POSTED: 01:30 a.m. HST, Apr 30, 2011
The state would begin the process of formally recognizing native Hawaiians as the indigenous people of the islands by establishing a five-member commission to prepare and maintain a roll of qualified Hawaiians, under a proposal agreed to in the Legislature.
Senate Bill 1520 would have the Office of Hawaiian Affairs fund and administer the program and work toward the continuing development of a native Hawaiian governing entity.
"This gives the native Hawaiian people the standing — in terms of recognition — by the state of Hawaii," said Sen. Malama Soloman (D, Hilo-Honokaa), one of the key backers of the legislation. "It mandates a roll call so that the native Hawaiian nation is actually identified."
The Hawaiian recognition bill was among dozens of bills in play yesterday as lawmakers worked into the night to reach agreement on legislation ahead of next week's adjournment of the 2011 regular session. Any bills had to be completed by midnight so lawmakers could take final votes on them.
Lawmakers also struck an agreement on a measure establishing a temporary mortgage foreclosure dispute resolution program that aims to assist struggling homeowners.
A pilot program to set up a medical marijuana distribution center in the state also was shelved amid disagreement on the scope of the program and location of the so-called "compassionate care" center.
The native Hawaiian bill would work hand-in-hand with the proposal at the federal level being pushed by U.S. Sen. Dan Akaka.
Clyde Namuo, Office of Hawaiian Affairs chief executive officer, said the federal bill includes language about organizing and maintaining a roll that would no longer be needed if the state proposal is enacted.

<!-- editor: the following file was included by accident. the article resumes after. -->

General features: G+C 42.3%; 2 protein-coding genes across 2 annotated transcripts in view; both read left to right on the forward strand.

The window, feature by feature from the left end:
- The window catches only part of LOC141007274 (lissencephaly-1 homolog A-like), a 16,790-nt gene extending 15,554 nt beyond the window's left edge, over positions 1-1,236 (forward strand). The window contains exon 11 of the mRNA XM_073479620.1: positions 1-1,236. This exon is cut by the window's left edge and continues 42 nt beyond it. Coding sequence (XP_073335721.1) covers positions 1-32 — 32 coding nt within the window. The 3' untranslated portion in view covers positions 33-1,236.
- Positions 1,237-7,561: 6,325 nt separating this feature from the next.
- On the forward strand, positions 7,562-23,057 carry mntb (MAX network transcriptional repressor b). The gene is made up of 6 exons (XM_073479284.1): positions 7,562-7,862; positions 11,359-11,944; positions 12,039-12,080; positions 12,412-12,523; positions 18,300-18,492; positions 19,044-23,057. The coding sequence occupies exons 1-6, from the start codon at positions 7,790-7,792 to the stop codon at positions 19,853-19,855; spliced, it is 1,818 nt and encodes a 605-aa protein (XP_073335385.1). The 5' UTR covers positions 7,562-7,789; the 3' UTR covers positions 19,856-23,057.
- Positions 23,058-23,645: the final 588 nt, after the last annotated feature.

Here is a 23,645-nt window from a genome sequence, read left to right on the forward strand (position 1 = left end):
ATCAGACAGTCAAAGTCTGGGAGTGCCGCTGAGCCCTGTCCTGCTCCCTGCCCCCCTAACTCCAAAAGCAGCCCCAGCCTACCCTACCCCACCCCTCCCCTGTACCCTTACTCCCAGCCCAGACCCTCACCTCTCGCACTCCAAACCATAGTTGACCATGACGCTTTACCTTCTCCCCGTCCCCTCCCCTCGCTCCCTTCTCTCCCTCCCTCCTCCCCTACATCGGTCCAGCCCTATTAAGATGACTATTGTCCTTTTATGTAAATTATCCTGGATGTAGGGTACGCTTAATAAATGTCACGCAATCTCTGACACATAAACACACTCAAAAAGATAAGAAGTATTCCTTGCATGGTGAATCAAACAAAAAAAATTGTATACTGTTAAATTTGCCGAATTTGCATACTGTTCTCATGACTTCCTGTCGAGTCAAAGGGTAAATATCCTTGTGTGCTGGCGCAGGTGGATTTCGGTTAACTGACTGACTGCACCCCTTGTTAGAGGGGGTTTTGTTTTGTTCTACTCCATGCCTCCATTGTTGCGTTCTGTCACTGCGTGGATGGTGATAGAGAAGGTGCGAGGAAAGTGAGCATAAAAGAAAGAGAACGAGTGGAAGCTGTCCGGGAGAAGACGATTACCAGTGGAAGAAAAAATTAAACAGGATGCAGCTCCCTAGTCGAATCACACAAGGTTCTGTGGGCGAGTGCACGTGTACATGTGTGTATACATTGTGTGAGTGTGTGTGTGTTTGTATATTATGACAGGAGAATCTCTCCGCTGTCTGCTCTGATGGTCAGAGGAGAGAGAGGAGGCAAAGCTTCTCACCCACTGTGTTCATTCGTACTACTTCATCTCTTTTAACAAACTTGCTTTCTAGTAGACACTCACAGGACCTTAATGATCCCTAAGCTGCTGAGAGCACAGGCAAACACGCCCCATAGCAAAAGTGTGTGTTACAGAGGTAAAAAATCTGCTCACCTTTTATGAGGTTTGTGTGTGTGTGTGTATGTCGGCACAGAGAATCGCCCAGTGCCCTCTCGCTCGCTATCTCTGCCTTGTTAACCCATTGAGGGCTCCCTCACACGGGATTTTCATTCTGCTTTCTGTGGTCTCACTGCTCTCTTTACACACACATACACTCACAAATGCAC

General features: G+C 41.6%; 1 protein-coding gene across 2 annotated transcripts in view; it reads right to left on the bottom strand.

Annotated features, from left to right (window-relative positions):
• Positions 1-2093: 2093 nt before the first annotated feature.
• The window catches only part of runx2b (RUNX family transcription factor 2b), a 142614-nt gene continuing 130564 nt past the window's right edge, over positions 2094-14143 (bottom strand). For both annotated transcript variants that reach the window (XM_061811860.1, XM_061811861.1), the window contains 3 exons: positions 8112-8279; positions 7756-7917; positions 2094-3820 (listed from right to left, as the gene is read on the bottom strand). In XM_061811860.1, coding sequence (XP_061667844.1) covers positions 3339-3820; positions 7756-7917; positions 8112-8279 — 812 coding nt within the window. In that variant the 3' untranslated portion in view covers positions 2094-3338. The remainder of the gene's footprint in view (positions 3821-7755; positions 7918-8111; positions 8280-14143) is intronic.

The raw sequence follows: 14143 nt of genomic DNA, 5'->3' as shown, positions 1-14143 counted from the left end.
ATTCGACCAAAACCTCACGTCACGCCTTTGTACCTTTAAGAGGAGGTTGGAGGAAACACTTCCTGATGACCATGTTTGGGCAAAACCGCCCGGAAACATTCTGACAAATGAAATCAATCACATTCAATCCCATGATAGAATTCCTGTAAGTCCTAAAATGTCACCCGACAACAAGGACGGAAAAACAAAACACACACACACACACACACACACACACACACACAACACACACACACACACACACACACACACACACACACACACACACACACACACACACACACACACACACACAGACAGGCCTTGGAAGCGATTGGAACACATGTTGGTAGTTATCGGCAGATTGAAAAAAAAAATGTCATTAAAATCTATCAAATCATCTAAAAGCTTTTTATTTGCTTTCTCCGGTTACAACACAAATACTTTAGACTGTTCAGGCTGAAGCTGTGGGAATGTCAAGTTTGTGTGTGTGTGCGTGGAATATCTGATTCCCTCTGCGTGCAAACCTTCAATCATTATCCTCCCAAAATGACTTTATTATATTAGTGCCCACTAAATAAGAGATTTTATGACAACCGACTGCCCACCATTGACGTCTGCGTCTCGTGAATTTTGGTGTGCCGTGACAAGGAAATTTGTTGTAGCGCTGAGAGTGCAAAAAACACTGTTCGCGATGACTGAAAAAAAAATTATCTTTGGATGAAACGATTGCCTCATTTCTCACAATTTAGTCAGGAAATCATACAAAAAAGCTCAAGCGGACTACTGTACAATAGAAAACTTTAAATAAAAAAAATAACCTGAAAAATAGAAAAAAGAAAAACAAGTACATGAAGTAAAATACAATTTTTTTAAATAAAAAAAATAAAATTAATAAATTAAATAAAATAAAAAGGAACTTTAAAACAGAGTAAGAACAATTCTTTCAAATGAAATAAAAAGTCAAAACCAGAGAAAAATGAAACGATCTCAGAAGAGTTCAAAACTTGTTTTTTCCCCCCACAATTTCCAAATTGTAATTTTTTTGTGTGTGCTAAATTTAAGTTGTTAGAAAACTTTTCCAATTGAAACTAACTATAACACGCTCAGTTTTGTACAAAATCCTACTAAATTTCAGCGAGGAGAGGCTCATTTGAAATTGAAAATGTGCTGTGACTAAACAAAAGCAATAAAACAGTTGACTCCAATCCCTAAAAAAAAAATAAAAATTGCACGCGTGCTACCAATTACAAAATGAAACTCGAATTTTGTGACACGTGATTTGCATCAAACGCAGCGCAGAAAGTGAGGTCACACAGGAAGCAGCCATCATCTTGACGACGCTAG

"Once we have a governing entity in place, the federal recognition will be even easier," Namuo said.
OHA would fund the commission that would be dissolved by the governor upon publication of the roll. The Legislature had estimated the cost of the bill at about $55,000 in each of the next two fiscal years. A progress report is due to the Legislature before the start of next session.
Meanwhile, House Consumer Protection Chairman Bob Herkes hailed the mortgage foreclosure proposal, SB 651, as a "great benefit" for homeowners having trouble with their loans but who still are able to pay at some level.
"The lender is going to be required to meet with them with an impartial mediator to see what they can work out," said Herkes (D, Volcano-Kainalu). "It covers all of the problems we have seen the last few years with the mortgage lenders."
The 94-page bill specifies steps that lenders would have to take before foreclosure action is taken and spells out criteria that must be met. Mediators could help troubled borrowers work out a settlement with a longer term, lower interest or lower payments.
"So people can stay in their homes," Herkes said.
Lawmakers remained far apart on the measure to establish a medical marijuana "compassionate care" dispensary in a yet-to-be-determined county. Among the measures that failed to make it out of committee were tax credits to entice motion picture and digital media production to the islands and a proposal to collect a 10-cent fee on single-use plastic bags at grocery stores.
Lawmakers also tabled a last-minute proposal to establish a single stand-alone casino in the state.